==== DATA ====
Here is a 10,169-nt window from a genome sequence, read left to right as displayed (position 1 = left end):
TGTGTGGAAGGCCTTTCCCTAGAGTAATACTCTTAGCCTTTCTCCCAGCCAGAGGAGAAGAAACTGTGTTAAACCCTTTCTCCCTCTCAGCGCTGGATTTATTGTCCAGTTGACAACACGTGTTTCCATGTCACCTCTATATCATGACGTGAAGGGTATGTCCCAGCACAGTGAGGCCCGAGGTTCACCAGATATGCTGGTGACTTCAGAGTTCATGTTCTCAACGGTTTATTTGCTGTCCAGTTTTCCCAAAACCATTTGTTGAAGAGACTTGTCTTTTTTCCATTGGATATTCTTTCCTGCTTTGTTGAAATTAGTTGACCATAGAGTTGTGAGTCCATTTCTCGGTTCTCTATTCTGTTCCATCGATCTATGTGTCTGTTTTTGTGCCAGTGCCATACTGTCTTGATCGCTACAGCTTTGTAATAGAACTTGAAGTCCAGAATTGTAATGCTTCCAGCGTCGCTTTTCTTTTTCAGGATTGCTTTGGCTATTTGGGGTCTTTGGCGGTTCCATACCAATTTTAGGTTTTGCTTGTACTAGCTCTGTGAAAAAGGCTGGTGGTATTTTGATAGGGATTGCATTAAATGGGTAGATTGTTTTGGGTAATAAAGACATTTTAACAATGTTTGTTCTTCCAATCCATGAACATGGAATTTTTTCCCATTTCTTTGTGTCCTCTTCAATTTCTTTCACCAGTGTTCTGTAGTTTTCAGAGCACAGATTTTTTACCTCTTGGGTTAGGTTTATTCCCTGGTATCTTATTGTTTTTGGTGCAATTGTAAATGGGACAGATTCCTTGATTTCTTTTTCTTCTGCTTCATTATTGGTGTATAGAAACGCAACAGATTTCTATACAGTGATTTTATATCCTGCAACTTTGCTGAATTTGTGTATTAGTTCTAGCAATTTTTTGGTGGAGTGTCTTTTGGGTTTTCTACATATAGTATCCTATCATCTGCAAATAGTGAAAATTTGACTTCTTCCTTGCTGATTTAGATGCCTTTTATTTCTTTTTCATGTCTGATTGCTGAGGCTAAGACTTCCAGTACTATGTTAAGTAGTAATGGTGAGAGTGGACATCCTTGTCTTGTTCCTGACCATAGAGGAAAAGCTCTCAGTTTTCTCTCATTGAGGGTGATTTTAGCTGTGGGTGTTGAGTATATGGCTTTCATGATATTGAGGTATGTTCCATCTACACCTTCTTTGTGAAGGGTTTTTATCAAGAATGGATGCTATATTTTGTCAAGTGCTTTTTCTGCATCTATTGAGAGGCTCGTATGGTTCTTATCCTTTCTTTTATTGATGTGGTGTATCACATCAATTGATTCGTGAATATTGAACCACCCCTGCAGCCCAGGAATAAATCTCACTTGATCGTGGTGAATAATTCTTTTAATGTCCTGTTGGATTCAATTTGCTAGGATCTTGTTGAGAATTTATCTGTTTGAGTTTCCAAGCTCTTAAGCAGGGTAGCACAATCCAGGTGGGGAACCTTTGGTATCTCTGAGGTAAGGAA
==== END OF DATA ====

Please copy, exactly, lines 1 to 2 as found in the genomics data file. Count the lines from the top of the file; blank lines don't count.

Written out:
Here is a 10,169-nt window from a genome sequence, read left to right as displayed (position 1 = left end):
TGTGTGGAAGGCCTTTCCCTAGAGTAATACTCTTAGCCTTTCTCCCAGCCAGAGGAGAAGAAACTGTGTTAAACCCTTTCTCCCTCTCAGCGCTGGATTTATTGTCCAGTTGACAACACGTGTTTCCATGTCACCTCTATATCATGACGTGAAGGGTATGTCCCAGCACAGTGAGGCCCGAGGTTCACCAGATATGCTGGTGACTTCAGAGTTCATGTTCTCAACGGTTTATTTGCTGTCCAGTTTTCCCAAAACCATTTGTTGAAGAGACTTGTCTTTTTTCCATTGGATATTCTTTCCTGCTTTGTTGAAATTAGTTGACCATAGAGTTGTGAGTCCATTTCTCGGTTCTCTATTCTGTTCCATCGATCTATGTGTCTGTTTTTGTGCCAGTGCCATACTGTCTTGATCGCTACAGCTTTGTAATAGAACTTGAAGTCCAGAATTGTAATGCTTCCAGCGTCGCTTTTCTTTTTCAGGATTGCTTTGGCTATTTGGGGTCTTTGGCGGTTCCATACCAATTTTAGGTTTTGCTTGTACTAGCTCTGTGAAAAAGGCTGGTGGTATTTTGATAGGGATTGCATTAAATGGGTAGATTGTTTTGGGTAATAAAGACATTTTAACAATGTTTGTTCTTCCAATCCATGAACATGGAATTTTTTCCCATTTCTTTGTGTCCTCTTCAATTTCTTTCACCAGTGTTCTGTAGTTTTCAGAGCACAGATTTTTTACCTCTTGGGTTAGGTTTATTCCCTGGTATCTTATTGTTTTTGGTGCAATTGTAAATGGGACAGATTCCTTGATTTCTTTTTCTTCTGCTTCATTATTGGTGTATAGAAACGCAACAGATTTCTATACAGTGATTTTATATCCTGCAACTTTGCTGAATTTGTGTATTAGTTCTAGCAATTTTTTGGTGGAGTGTCTTTTGGGTTTTCTACATATAGTATCCTATCATCTGCAAATAGTGAAAATTTGACTTCTTCCTTGCTGATTTAGATGCCTTTTATTTCTTTTTCATGTCTGATTGCTGAGGCTAAGACTTCCAGTACTATGTTAAGTAGTAATGGTGAGAGTGGACATCCTTGTCTTGTTCCTGACCATAGAGGAAAAGCTCTCAGTTTTCTCTCATTGAGGGTGATTTTAGCTGTGGGTGTTGAGTATATGGCTTTCATGATATTGAGGTATGTTCCATCTACACCTTCTTTGTGAAGGGTTTTTATCAAGAATGGATGCTATATTTTGTCAAGTGCTTTTTCTGCATCTATTGAGAGGCTCGTATGGTTCTTATCCTTTCTTTTATTGATGTGGTGTATCACATCAATTGATTCGTGAATATTGAACCACCCCTGCAGCCCAGGAATAAATCTCACTTGATCGTGGTGAATAATTCTTTTAATGTCCTGTTGGATTCAATTTGCTAGGATCTTGTTGAGAATTTATCTGTTTGAGTTTCCAAGCTCTTAAGCAGGGTAGCACAATCCAGGTGGGGAACCTTTGGTATCTCTGAGGTAAGGAA